The name Srivaishnavism (IAST: Śrīvaiṣṇavism) is derived from two words, Sri and Vaishnavism.The word Sri (Tiru in Tamil) refers to goddess Lakshmi as well as a prefix that means "sacred, revered", and god Vishnu who are together revered in this tradition.
The first is Sanskrit traditions found in ancient texts such as the Vedas and the Agama (Pancaratra), and the second is the Tamil traditions found in early medieval texts (Tamil Prabandham) The Sanskrit traditions likely represent the ideas shared in ancient times, from Ganges river plains of the northern Indian subcontinent, while the Tamil traditions likely have roots in the Kaveri river plains of southern India, particularly what in modern times are the coastal Andhra Pradesh, Karnataka and Tamil Nadu region.
The tradition was founded by Nathamuni (10th century), who combined the two traditions, by drawing on Sanskrit philosophical tradition and combining it with the aesthetic and emotional appeal of the Bhakti movement pioneers called the Alvars.
The debate then was on the nature of salvation and the role of grace.
The Vaishnava Aja Ekadashi is a holy fasting day that is observed on the ‘ekadashi’ (11th day) during the Krishna Paksha (the waning phase of moon) in the ‘Bhadrapada’ month of the Vaishnava calendar.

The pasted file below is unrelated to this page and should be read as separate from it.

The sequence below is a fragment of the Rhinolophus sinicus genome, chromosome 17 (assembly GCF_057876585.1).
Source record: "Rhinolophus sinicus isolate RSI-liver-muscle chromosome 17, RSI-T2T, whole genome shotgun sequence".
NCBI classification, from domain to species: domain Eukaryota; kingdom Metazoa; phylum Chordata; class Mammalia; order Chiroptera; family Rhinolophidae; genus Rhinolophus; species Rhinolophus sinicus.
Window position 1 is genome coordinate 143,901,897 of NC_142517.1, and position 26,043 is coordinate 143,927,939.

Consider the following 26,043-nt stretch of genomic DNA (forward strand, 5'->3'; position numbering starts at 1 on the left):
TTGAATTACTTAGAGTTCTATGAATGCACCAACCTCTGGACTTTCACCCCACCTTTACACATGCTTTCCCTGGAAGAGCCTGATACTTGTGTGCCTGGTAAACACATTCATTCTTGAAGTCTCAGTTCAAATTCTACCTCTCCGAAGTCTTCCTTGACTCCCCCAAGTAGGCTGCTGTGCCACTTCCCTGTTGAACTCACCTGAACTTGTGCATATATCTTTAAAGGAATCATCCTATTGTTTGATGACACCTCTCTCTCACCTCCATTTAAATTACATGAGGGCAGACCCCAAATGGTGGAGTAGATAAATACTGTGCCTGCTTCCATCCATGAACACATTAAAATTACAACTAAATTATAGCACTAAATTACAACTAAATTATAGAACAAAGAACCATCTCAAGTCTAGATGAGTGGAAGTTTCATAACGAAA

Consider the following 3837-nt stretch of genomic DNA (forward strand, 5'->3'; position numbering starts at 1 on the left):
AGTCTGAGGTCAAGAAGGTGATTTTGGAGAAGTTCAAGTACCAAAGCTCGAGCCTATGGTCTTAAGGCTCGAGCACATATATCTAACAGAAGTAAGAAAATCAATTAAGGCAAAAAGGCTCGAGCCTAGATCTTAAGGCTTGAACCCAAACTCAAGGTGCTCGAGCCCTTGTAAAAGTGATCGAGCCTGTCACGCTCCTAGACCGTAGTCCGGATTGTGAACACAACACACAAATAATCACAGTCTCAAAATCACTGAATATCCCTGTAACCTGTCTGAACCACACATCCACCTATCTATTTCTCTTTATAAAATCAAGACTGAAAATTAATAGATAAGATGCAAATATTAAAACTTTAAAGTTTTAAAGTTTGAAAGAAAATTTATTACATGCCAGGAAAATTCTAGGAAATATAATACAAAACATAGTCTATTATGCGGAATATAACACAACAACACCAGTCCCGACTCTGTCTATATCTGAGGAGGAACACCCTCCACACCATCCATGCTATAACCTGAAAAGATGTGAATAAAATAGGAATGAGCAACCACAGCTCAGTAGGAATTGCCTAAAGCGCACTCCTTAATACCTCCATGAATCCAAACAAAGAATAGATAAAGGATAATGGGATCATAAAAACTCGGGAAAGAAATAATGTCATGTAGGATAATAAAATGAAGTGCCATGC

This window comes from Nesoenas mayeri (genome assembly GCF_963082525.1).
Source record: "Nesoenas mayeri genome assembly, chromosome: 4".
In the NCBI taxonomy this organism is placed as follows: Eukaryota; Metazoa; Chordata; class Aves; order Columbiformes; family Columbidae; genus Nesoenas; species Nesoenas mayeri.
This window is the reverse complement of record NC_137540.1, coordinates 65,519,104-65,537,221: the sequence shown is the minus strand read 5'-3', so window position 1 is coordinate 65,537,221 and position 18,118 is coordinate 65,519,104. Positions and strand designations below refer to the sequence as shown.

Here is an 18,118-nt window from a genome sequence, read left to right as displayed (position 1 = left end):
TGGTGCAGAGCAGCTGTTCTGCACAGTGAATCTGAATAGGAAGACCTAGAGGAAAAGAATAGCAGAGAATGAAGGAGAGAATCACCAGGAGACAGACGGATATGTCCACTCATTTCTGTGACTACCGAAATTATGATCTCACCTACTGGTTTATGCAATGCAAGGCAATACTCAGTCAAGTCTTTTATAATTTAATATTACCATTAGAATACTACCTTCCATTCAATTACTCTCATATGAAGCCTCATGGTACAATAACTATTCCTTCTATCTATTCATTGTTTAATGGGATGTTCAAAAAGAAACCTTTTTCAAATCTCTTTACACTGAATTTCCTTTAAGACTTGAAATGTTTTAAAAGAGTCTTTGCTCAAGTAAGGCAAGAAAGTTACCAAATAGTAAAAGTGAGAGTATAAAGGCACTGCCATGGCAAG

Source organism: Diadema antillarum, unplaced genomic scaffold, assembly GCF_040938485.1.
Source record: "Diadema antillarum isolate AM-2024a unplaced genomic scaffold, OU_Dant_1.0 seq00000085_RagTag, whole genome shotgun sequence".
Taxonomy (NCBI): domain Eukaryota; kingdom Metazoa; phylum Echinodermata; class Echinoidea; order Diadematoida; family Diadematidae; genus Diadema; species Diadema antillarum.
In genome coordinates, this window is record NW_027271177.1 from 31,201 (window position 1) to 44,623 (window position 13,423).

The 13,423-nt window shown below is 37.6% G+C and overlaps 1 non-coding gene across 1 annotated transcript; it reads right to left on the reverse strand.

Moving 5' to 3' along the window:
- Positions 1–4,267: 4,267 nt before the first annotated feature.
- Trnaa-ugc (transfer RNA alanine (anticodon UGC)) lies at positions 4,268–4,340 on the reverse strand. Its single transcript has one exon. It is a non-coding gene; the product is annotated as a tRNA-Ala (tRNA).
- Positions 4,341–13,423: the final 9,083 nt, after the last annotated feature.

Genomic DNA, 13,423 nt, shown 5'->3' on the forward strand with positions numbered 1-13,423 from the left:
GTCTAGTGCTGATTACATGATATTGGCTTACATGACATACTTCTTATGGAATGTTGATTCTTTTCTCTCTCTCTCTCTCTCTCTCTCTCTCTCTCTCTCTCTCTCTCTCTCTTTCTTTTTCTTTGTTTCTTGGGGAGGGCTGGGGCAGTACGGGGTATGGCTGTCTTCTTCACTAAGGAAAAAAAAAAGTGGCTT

The ekadashi observance in the Vaishnava calendar may differ from that of the Vedic (lunar) calendar, however the rituals remain the same.
For those following the Gregorian calendar, this date falls somewhere between the months of August to September.
The Vaishnava calendar is mainly followed by Vaishnava Sampradaya and ISKCON temples all across the world.
On the auspicious day of Vaishnava Aja Ekadashi, Lord Vishnu and His consort, Goddess Lakshmi is worshipped with full devotion.
The day of Vaishnava Aja Ekadashi is very important for Vaishnava followers in India as well as abroad.
The greatness of this day is explicitly explained in many Hindu religious books and scriptures.
It is believed that by fasting on Vaishnava Ekadashi day, devotees are freed from all their sins and ultimately gain freedom from the cycle of birth and death.